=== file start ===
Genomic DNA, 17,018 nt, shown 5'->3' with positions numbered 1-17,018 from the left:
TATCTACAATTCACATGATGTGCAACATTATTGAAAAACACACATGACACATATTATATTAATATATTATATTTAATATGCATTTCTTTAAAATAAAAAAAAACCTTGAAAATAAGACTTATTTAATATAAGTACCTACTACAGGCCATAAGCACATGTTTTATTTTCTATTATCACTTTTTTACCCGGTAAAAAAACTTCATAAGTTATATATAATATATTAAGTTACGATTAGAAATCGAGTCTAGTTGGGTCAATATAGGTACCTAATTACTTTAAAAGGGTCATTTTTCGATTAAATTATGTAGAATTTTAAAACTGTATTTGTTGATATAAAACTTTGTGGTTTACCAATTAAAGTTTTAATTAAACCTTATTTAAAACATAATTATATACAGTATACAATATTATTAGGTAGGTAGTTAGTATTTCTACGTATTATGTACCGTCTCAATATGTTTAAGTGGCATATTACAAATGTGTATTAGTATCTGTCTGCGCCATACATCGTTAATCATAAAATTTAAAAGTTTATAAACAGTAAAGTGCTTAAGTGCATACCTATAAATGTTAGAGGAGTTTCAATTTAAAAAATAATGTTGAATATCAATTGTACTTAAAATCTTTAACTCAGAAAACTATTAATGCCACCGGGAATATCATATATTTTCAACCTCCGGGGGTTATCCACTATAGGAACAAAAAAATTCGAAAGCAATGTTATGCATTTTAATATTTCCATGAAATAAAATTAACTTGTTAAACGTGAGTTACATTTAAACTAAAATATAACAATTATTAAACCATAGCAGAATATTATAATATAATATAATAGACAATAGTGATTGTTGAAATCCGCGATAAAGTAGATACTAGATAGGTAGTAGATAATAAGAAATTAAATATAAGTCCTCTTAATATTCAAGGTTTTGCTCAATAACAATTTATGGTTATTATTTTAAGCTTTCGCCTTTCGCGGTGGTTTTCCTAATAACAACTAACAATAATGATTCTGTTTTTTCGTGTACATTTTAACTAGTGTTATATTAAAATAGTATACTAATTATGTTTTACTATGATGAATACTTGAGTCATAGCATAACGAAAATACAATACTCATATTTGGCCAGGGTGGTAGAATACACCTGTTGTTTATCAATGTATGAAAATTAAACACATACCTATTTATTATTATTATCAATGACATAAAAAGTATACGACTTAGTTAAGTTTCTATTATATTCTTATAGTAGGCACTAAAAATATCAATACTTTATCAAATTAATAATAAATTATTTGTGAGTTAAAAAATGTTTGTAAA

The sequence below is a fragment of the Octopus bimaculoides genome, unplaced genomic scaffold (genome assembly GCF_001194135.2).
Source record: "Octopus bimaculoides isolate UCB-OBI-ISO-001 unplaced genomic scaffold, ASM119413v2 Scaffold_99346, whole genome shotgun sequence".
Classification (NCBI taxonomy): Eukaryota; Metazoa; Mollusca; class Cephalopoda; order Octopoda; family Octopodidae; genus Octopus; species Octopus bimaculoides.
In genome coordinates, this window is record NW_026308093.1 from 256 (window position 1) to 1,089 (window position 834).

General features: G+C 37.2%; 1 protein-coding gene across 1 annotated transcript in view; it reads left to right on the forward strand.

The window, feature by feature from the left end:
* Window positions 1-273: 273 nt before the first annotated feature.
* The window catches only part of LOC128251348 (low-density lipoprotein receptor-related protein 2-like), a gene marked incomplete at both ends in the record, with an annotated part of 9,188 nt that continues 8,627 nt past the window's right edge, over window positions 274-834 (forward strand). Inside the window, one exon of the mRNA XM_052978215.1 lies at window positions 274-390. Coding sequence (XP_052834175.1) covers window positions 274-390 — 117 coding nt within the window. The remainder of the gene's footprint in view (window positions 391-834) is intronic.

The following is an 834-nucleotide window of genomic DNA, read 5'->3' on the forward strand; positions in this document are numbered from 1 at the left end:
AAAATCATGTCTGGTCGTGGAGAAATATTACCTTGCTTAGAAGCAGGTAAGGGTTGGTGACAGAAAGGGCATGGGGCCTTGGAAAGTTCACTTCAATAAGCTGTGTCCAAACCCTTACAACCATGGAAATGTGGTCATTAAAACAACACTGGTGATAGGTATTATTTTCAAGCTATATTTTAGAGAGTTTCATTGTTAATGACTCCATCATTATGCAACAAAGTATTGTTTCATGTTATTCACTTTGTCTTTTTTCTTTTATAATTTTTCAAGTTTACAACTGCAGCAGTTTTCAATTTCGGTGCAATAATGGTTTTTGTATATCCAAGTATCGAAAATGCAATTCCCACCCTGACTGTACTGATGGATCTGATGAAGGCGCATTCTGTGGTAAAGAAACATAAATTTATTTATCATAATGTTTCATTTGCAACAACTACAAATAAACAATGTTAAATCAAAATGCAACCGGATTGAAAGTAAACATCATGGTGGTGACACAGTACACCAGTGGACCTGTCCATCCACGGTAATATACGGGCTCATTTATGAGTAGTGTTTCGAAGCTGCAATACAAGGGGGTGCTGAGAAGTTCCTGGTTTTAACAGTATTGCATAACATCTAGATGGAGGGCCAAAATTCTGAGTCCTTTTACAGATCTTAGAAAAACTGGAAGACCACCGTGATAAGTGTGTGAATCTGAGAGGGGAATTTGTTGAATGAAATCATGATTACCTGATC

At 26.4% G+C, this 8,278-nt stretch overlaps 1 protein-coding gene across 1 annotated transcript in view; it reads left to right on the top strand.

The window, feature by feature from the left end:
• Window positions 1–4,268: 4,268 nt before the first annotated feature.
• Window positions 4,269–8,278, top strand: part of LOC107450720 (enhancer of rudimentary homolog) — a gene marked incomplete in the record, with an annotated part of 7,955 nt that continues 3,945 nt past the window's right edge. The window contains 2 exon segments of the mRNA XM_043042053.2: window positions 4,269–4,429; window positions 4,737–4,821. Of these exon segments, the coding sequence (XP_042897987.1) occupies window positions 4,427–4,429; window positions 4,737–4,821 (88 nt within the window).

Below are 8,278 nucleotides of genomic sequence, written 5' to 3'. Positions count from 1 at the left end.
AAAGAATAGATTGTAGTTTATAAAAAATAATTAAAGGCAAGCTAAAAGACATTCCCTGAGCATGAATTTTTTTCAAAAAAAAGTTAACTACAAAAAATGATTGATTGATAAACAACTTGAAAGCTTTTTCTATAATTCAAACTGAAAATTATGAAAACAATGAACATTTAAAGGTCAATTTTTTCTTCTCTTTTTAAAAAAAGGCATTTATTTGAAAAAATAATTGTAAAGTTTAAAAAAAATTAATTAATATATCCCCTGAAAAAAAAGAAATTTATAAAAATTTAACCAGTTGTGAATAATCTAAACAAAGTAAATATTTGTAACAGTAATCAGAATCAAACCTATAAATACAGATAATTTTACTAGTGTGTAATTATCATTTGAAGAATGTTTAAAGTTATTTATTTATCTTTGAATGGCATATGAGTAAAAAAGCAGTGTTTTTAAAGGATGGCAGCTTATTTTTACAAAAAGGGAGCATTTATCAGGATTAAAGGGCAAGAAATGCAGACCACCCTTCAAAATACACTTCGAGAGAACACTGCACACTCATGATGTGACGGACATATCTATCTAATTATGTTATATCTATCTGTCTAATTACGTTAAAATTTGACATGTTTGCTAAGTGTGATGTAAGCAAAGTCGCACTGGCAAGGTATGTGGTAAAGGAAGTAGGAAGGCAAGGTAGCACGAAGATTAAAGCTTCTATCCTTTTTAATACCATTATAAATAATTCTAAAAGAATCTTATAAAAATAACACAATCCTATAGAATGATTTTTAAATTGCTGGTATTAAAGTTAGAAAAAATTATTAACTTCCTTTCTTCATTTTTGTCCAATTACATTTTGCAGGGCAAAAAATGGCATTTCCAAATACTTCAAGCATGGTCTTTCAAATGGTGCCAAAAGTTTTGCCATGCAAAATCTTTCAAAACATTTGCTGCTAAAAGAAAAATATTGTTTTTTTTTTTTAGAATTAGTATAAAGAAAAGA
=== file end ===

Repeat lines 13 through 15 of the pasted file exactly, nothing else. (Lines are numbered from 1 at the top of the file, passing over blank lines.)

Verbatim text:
At 26.4% G+C, this 8,278-nt stretch overlaps 1 protein-coding gene across 1 annotated transcript in view; it reads left to right on the top strand.

The window, feature by feature from the left end:
• Window positions 1–4,268: 4,268 nt before the first annotated feature.